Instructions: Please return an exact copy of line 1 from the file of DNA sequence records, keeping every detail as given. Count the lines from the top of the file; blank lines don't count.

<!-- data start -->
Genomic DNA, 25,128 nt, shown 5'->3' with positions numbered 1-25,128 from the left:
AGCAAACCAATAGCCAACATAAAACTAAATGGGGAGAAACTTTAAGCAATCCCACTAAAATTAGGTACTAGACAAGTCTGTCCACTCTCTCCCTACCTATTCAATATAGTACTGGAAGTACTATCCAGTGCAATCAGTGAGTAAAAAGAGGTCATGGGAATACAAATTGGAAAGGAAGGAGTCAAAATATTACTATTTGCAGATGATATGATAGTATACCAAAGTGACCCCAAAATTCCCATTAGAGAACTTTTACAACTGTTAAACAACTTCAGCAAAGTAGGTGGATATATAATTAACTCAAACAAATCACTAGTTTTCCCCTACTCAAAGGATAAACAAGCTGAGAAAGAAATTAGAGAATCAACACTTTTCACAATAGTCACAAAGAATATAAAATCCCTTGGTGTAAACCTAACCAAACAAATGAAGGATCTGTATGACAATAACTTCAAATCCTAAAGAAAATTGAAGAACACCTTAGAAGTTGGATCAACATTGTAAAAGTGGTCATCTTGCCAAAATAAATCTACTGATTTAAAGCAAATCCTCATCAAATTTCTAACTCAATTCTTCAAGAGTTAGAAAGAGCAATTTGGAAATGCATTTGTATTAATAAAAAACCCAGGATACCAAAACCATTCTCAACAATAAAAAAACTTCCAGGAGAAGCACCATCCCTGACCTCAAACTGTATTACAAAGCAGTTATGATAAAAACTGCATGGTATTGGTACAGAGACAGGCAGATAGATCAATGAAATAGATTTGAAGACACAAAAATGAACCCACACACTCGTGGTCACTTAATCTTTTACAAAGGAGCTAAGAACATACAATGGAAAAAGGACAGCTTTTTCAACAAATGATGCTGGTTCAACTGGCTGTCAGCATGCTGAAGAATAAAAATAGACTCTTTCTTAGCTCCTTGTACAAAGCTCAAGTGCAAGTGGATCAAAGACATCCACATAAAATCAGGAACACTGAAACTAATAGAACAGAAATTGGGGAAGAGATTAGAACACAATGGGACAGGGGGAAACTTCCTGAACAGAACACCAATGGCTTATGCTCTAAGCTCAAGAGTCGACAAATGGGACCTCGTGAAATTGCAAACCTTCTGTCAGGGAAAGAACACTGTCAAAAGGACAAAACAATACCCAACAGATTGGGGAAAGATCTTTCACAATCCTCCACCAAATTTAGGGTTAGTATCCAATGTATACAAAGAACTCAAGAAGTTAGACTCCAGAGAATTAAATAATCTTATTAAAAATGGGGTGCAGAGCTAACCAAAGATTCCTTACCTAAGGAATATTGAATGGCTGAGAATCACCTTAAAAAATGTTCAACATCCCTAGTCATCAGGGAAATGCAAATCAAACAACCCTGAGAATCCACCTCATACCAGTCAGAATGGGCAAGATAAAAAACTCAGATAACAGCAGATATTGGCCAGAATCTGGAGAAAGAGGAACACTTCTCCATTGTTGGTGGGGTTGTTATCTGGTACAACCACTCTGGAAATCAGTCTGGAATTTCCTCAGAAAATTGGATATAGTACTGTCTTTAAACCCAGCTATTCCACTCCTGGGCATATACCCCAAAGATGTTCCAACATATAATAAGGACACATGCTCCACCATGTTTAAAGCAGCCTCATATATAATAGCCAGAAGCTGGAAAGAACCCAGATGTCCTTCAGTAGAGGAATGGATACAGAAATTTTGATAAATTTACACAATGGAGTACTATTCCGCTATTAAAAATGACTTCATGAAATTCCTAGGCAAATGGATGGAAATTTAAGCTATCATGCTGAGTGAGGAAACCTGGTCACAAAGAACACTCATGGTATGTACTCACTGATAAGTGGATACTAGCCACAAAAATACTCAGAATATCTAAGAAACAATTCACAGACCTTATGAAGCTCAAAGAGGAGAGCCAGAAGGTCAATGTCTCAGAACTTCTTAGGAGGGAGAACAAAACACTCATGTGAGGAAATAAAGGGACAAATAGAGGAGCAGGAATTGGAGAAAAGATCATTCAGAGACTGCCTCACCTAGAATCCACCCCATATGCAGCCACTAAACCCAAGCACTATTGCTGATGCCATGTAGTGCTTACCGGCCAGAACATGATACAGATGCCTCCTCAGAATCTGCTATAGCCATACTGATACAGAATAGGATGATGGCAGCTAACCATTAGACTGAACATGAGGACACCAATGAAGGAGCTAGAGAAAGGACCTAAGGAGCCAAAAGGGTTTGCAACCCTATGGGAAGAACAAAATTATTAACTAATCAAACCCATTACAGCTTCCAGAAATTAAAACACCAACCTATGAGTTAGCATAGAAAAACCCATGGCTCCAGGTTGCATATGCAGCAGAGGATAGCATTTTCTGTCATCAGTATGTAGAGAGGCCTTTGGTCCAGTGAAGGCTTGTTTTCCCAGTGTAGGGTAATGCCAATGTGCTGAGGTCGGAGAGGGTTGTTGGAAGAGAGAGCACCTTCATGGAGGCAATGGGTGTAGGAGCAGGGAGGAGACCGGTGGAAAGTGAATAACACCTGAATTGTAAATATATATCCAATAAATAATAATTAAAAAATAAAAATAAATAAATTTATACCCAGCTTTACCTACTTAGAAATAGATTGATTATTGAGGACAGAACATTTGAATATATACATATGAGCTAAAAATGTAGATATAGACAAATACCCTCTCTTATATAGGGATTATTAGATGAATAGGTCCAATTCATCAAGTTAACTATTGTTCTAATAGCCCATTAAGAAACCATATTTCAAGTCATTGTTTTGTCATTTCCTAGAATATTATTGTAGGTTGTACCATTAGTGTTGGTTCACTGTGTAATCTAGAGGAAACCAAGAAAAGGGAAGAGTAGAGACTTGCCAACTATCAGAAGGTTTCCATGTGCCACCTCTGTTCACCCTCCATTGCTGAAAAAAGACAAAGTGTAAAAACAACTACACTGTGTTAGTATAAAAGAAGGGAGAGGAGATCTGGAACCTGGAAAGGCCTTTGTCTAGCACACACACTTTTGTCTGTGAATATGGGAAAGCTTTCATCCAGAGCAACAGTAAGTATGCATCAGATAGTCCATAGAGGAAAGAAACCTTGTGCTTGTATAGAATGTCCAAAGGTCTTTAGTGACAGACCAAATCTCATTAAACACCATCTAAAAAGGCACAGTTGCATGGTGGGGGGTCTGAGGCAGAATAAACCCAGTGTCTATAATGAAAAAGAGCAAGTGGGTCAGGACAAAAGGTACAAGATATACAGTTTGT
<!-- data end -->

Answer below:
Genomic DNA, 25,128 nt, shown 5'->3' with positions numbered 1-25,128 from the left: